Quality of Life after TBI: Can it Really Improve?

Following a traumatic brain injury (TBI) it’s easy to focus on the negative changes that a person is going through. Often, studies measure how patients’ impaired cognitive, psychological, and behavioral functioning will affect their return to daily activities. In a 2014 study of 95 participants, Gould and Ponsford assessed the positive changes that a TBI has on a person’s quality of life (QoL). Each patient’s QoL was assessed at least once over a 4 year period to determine which areas had improved and which had declined.

The study found an initial decrease in QoL but 33 participants (34.7%) reported at least one positive change post injury. Patients who experienced no positive changes scored higher on the pre-injury quality of life scores, suggesting that they perceived their previous life as ideal—increasing their post-injury dissatisfaction and potentially indicative of the “good old days” bias. The most frequent positive change was in their value for relatives, highlighting the influence of environmental factors and social support. This is a new area of interest in TBI literature and it is possible that these individuals with positive changes searched deep within themselves to find benefit from their trauma.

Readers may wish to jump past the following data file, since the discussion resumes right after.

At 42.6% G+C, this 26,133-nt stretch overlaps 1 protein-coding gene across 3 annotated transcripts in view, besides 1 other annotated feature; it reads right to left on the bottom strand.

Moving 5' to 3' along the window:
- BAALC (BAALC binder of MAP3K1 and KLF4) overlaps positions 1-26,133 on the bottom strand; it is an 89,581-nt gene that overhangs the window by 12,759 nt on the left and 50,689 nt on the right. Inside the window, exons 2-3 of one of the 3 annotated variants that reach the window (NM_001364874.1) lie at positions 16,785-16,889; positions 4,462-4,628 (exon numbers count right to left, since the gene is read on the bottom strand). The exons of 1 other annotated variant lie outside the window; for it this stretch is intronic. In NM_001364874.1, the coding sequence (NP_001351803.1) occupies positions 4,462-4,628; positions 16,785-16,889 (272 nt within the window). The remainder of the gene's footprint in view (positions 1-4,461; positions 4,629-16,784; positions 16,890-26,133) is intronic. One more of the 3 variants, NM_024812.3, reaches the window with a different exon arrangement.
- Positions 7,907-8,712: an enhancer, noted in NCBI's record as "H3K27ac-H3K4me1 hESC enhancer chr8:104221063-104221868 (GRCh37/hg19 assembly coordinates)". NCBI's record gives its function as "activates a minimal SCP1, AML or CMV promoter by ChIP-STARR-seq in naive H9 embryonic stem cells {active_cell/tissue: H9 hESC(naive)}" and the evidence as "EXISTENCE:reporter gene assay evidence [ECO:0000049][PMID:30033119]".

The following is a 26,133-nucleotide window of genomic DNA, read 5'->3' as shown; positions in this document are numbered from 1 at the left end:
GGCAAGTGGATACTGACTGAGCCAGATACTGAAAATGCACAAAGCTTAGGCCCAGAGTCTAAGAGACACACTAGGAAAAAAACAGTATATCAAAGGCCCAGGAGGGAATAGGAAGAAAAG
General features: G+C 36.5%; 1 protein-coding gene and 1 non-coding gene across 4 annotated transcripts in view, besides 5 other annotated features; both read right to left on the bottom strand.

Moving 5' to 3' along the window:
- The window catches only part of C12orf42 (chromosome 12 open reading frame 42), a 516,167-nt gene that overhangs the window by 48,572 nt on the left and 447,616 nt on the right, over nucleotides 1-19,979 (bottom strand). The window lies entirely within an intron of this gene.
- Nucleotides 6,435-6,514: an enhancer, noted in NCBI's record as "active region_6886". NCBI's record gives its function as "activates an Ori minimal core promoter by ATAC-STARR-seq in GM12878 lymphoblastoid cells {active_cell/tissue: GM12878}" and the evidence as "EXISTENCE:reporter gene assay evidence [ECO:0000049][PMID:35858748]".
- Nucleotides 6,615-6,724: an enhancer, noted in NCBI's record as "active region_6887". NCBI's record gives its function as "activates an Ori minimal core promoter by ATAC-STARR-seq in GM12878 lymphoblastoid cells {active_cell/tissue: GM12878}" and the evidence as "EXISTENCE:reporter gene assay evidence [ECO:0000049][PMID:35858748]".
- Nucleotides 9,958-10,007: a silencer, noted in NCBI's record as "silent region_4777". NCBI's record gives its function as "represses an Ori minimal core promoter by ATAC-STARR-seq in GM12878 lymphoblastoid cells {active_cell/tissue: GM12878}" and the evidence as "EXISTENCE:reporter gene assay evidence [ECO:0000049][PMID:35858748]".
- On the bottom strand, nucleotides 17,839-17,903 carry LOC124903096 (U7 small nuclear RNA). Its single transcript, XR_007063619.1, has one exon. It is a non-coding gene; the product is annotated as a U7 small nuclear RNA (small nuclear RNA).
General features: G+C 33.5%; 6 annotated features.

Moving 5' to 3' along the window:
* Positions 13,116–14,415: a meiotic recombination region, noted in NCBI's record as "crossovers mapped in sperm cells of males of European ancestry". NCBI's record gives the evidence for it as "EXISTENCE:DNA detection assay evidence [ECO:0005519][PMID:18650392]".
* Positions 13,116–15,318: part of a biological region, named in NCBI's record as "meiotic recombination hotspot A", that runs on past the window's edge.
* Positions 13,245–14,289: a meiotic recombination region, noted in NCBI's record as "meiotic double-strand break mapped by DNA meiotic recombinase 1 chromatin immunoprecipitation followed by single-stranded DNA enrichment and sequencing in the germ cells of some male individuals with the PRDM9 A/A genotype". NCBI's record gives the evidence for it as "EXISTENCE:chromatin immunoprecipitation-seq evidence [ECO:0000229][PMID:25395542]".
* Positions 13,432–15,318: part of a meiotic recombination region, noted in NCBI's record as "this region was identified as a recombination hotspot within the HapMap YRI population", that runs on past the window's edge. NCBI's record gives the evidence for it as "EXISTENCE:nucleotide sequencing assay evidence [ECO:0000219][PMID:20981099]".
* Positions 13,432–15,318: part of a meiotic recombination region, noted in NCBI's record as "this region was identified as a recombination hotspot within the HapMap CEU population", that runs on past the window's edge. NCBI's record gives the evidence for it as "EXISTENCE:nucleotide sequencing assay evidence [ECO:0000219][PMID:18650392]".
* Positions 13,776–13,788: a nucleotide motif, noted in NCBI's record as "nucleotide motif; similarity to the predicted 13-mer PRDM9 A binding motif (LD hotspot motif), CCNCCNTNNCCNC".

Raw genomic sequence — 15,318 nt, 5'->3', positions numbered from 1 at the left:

Although early accounts of the negative impact of TBI on individuals, some studies reveal that QoL tends to improve over time. Gould and Posford say, “It is important for researchers and clinicians to understand the full range of outcomes after TBI from the perspective of the injured individual, rather than focusing only on negative changes.”

Being able to better understand a patient’s QoL could be monumental for improving the treatment of TBI. Gould and Posford conclude by saying, “Further research is required to better understand these individuals as a basis for translating this growing research interest into therapeutic guidelines to support injured individuals to maximize their post-injury QoL.”

To read the abstract for this article, click HERE.